Good Fridge Organization Starts at the Supermarket
Nine pros share their strategies.
Published Sep 18, 2020 12:00 AM
Once food gets banished—on purpose or by accident—to the back of the refrigerator, there’s no going back. By the next time you see it, it will likely have gone bad, and there’s no feeling like discovering that forgotten tub of hummus is now past its expiration date just as you’re craving a snack. Most people don’t have a fully fleshed-out strategy for arranging their perishables, but fridge organization is key to making the most of your grocery hauls.
Just like when it comes to other parts of your kitchen—like the cabinets or under the sink—a thought-out approach comes down to common sense. You don’t have to go off with a label maker to master the art of fridge organization, but a little planning does go a long way. So we tapped a few experts to share their best advice.
Pretty much every professional organizer agrees that the path to a tidy fridge starts with your grocery list. “Think of your fridge as a supermarket,” says Gilat Tunit, founder of Project Neat. You wouldn’t overstock the shelves at a store, and you shouldn’t in your home.
“Overpurchasing tends to not only take up needed space but also increases the chance of food expiring prior to consumption,” says Alexia Ford, founder of Passion Organizing. Be realistic and limit your purchases to what you’ll actually eat (which can, of course, include treats).
Purge and Clean Regularly
Just as you’d do with your cabinets, start your fridge organizing with a good deep clean, throwing out all the expired condiments on the door and clearing out the mystery Tupperware at the back. “Don’t just ditch the out-of-date items,” says Corrie Jackson, founder of Maison Haven. “Be ruthless and think through how often you’re using each product.” If you didn’t like that salad dressing the first time you tried it, lesson learned—don’t hold onto it out of guilt. Empty the container and recycle responsibly.
Categorizing the different sections of your fridge won’t just help you find what you’re looking for faster. “We recommend using bins to make the organization last,” says Jen Robin, founder of Life in Jeneral. “It works wonders.” Ese Crossett, founder of Tidylosophy, echos this sentiment, stressing the importance of returning items to their appropriate zones after cooking.
Consider organizing by food group for a simple approach. “Resist the urge to overcategorize—it only complicates the system and increases its chances of failing,” says Nialya Suarez, founder of Organized Simplicity.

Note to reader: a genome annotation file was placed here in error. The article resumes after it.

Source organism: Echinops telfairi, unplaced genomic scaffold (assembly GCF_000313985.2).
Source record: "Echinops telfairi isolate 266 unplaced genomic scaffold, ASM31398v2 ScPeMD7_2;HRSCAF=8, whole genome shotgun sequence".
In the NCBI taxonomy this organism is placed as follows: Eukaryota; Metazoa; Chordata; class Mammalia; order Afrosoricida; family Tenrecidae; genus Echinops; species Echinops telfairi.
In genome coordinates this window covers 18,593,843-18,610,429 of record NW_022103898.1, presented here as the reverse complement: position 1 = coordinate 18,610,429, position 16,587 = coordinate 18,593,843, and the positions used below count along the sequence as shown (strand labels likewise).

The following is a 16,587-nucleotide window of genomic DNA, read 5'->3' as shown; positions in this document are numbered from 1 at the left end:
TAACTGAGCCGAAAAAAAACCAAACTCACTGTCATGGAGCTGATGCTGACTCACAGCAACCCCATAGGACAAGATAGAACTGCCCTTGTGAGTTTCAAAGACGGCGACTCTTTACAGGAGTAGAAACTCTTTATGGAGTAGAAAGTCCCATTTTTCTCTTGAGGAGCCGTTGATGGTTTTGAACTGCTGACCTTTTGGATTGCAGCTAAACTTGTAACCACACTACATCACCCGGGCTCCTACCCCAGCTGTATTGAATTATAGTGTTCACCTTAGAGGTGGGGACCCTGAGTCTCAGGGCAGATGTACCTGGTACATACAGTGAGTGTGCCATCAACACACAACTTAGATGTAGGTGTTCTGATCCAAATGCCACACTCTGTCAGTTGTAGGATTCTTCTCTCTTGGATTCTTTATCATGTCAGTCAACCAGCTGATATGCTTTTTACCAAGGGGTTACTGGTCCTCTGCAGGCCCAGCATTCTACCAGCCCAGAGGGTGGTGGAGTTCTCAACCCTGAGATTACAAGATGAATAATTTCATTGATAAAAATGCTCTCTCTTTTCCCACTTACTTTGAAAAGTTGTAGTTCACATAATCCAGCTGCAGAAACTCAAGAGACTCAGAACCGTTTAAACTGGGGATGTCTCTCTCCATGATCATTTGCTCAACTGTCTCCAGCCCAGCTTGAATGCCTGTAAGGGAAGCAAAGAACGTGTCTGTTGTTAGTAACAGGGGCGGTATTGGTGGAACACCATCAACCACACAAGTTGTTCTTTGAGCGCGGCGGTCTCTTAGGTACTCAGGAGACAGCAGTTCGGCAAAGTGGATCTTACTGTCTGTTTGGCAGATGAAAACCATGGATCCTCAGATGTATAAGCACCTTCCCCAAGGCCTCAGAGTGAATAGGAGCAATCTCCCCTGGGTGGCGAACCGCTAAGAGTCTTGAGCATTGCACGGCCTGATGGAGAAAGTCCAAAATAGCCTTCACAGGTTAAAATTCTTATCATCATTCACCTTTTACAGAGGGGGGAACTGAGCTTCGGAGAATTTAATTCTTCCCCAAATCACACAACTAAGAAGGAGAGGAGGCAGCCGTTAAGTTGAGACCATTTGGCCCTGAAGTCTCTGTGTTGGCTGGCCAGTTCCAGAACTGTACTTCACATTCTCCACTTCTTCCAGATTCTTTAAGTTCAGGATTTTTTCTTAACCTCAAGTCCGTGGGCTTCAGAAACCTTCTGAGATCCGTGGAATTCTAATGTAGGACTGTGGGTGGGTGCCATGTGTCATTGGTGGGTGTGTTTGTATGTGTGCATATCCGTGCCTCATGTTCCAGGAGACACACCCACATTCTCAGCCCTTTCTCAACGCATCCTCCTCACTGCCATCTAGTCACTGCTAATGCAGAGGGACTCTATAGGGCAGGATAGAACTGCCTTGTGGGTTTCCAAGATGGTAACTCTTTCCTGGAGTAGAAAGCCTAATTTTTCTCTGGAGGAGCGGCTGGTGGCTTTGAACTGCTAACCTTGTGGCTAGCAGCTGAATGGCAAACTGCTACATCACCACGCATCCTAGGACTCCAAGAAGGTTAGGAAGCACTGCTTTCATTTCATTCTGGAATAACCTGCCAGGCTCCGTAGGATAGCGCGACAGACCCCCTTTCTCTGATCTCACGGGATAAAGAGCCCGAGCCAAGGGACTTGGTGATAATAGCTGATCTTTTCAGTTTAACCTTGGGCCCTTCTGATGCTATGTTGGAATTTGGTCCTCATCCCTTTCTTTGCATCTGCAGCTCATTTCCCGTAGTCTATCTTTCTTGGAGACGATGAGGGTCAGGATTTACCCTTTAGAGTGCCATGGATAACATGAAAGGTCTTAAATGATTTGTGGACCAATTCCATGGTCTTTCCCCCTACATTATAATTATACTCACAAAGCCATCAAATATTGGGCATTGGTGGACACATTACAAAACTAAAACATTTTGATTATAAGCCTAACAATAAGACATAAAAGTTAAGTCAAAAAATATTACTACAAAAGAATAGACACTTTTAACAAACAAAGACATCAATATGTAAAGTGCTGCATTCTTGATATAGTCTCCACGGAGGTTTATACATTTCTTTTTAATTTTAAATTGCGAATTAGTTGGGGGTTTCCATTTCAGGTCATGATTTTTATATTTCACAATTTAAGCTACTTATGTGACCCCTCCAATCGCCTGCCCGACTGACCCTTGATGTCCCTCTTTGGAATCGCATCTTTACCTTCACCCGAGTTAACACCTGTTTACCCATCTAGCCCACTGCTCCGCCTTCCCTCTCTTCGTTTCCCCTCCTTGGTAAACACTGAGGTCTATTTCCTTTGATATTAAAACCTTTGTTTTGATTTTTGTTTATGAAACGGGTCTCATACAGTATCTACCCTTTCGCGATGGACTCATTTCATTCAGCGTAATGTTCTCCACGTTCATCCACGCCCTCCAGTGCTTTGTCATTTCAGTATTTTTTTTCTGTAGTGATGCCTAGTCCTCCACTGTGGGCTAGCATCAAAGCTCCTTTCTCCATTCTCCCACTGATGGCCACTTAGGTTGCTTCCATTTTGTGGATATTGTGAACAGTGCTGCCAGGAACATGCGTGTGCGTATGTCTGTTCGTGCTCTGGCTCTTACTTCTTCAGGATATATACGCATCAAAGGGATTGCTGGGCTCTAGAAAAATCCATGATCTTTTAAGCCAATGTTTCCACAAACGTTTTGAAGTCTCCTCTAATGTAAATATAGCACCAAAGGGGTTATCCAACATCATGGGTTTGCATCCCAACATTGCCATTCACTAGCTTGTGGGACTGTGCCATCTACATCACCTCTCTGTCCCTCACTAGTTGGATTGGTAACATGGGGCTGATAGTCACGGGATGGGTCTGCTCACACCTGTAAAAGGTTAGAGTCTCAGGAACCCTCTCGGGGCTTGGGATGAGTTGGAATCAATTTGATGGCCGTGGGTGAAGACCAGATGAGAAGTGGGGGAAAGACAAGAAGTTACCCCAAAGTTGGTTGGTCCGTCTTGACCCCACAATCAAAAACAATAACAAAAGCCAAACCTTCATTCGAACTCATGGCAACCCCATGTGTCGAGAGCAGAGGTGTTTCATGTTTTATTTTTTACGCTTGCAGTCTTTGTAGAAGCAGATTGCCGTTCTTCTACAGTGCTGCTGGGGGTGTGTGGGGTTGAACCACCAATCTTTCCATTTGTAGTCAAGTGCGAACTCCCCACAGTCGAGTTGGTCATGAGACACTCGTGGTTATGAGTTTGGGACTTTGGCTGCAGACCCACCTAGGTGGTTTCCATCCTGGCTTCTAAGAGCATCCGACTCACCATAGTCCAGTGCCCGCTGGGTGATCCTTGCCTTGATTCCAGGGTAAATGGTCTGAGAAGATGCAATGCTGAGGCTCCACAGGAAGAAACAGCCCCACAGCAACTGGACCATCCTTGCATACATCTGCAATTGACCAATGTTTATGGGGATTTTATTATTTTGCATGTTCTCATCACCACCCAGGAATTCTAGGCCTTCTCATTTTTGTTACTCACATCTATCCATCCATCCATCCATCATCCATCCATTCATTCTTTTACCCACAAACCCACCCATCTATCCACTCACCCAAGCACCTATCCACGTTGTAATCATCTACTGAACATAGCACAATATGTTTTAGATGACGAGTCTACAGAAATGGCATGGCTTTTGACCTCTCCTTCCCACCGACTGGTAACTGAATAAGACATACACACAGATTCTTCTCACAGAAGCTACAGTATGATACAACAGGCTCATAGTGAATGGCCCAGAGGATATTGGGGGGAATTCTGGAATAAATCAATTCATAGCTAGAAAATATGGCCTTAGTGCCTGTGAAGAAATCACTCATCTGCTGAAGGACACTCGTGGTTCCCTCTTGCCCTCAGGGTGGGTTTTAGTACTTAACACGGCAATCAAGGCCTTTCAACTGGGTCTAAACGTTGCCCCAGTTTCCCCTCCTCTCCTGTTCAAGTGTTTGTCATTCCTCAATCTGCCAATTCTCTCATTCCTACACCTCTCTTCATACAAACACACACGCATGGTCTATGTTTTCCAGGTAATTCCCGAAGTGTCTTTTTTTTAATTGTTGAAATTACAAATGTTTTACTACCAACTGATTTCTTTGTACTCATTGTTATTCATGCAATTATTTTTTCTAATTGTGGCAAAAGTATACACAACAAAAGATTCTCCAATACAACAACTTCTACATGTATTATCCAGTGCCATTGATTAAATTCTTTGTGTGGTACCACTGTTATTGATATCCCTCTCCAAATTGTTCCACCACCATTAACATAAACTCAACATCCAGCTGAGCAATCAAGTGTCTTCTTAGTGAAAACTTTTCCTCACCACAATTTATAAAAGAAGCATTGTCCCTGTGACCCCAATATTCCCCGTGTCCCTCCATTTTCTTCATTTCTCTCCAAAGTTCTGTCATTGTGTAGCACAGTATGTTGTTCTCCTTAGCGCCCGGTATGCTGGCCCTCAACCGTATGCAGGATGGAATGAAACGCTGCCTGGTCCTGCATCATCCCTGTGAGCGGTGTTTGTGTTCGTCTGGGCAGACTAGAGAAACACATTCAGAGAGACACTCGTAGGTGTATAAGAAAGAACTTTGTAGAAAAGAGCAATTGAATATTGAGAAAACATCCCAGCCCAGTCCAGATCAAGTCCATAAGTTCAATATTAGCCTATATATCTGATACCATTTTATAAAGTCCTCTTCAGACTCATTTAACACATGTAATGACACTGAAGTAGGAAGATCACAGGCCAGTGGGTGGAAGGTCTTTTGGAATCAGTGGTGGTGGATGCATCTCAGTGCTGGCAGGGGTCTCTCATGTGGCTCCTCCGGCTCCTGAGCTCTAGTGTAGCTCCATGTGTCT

Use Your Fridge as Intended
When you’re designating those zones, the layout of your fridge will also play a role. If you have a small drawer, appoint it for your cheeses or meats. Keep butter in the pocket on the door. And make the most of the crisper drawers. “Those drawers and shelves are there for a reason,” explain Brandie Larsen and Ryan Eiesland of The Home Sort. “Using them in conjunction with a good organization system will help you maximize space.”
Add Organizing Tools
On top of bins, Michelle Miller, founder of Ritual Living Co., also brings in extra drawers for smaller items. “It’s much easier than pulling out every item you own to see what’s in the back of the fridge,” she says.
Divided turntables are also a huge help, says Robin. She uses them for individually packaged products like yogurt, baby food, condiments, and more. Suarez adds beverage dispensers, which are especially helpful if you have a seltzer habit, and acrylic containers for when she needs to defrost meat. And Ford goes vertical, opting for stacking storage, where she put anything from cheese to lunch meat to juices.
Remove Items From Their Packaging
“The most common mistake people make is not spending the extra time unpacking their groceries properly,” says Jackson. She suggests decanting food into transparent containers so it’s easy to tell how much you have on hand. Taking the time to store your produce correctly won’t just help you stay tidy—it will also keep your food fresh. As Crossett points out, not everything goes in the fridge anyway. Don’t let onions and tomatoes take up that valuable real estate.
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